A **box-cox transformation** is a commonly used method for transforming a non-normally distributed dataset into a more normally distributed one.

The basic idea behind this method is to find some value for λ such that the transformed data is as close to normally distributed as possible, using the following formula:

- y(λ) = (y
^{λ}– 1) / λ if y ≠ 0 - y(λ) = log(y) if y = 0

We can perform a box-cox transformation in R by using the **boxcox()** function from the **MASS()** library. The following example shows how to use this function in practice.

*Refer to this paper from the University of Connecticut for a nice summary of the development of the Box-Cox transformation.*

**Example: Box-Cox Transformation in R**

The following code shows how to fit a linear regression model to a dataset, then use the **boxcox()** function to find an optimal lambda to transform the response variable and fit a new model.

library(MASS) #create data y=c(1, 1, 1, 2, 2, 2, 2, 2, 2, 3, 3, 3, 6, 7, 8) x=c(7, 7, 8, 3, 2, 4, 4, 6, 6, 7, 5, 3, 3, 5, 8) #fit linear regression model model <- lm(y~x) #find optimal lambda for Box-Cox transformation bc <- boxcox(y ~ x) (lambda <- bc$x[which.max(bc$y)]) [1] -0.4242424 #fit new linear regression model using the Box-Cox transformation new_model <- lm(((y^lambda-1)/lambda) ~ x)

The optimal lambda was found to be **-0.4242424**. Thus, the new regression model replaced the original response variable y with the variable y = (y^{-0.4242424} – 1) / -0.4242424.

The following code shows how to create two Q-Q plots in R to visualize the differences in residuals between the two regression models:

#define plotting area op <- par(pty = "s", mfrow = c(1, 2)) #Q-Q plot for original model qqnorm(model$residuals) qqline(model$residuals) #Q-Q plot for Box-Cox transformed model qqnorm(new_model$residuals) qqline(new_model$residuals) #display both Q-Q plots par(op)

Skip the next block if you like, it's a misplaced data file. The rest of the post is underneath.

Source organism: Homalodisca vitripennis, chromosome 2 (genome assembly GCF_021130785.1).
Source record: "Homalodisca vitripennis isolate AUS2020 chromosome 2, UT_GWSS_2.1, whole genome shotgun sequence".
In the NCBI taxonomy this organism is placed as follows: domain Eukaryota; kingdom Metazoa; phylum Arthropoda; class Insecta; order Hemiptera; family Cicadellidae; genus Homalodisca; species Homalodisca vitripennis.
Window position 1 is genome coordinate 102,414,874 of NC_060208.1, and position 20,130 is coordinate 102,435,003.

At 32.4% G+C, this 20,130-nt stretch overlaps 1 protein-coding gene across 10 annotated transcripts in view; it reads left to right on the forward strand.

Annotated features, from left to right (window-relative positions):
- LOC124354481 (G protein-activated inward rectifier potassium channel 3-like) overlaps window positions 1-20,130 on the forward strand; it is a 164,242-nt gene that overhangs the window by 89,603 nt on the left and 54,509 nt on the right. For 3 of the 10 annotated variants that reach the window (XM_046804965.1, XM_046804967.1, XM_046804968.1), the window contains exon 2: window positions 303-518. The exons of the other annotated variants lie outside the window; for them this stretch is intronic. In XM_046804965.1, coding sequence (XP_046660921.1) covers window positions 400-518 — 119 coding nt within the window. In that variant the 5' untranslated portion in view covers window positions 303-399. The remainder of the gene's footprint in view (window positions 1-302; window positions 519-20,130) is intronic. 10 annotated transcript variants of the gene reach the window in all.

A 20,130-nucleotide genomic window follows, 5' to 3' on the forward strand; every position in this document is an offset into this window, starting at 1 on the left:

As a rule of thumb, if the data points fall along a straight diagonal line in a Q-Q plot then the dataset likely follows a normal distribution.

Notice how the box-cox transformed model produces a Q-Q plot with a much straighter line than the original regression model.

This is an indication that the residuals of the box-cox transformed model are much more normally distributed, which satisfies one of the assumptions of linear regression.

**Additional Resources**

How to Transform Data in R (Log, Square Root, Cube Root)

How to Create & Interpret a Q-Q Plot in R

How to Perform a Shapiro-Wilk Test for Normality in R

Could you clarify if your independent variable was continuous or categorical, and whether the reason you didn’t transform it was because of the type it was?

what if the y<0, how to procede?

Hi Zach,

Very impressive site !

Found a typo in Box-Cox Transformation in Excel (Step-by-Step).

For the formula, rather than:

if y ≠ 0,

if y = 0;

it should indicate:

If lambda ≠ 0, y > 0

If lambda = 0, y > 0

Thanks,

Charlie

In the formula, the condition is over lambda not y:

{Y(λ) = (Y^λ -1)/ λ, si λ ≠0 ; Y(λ) = Log(Y), si λ=0}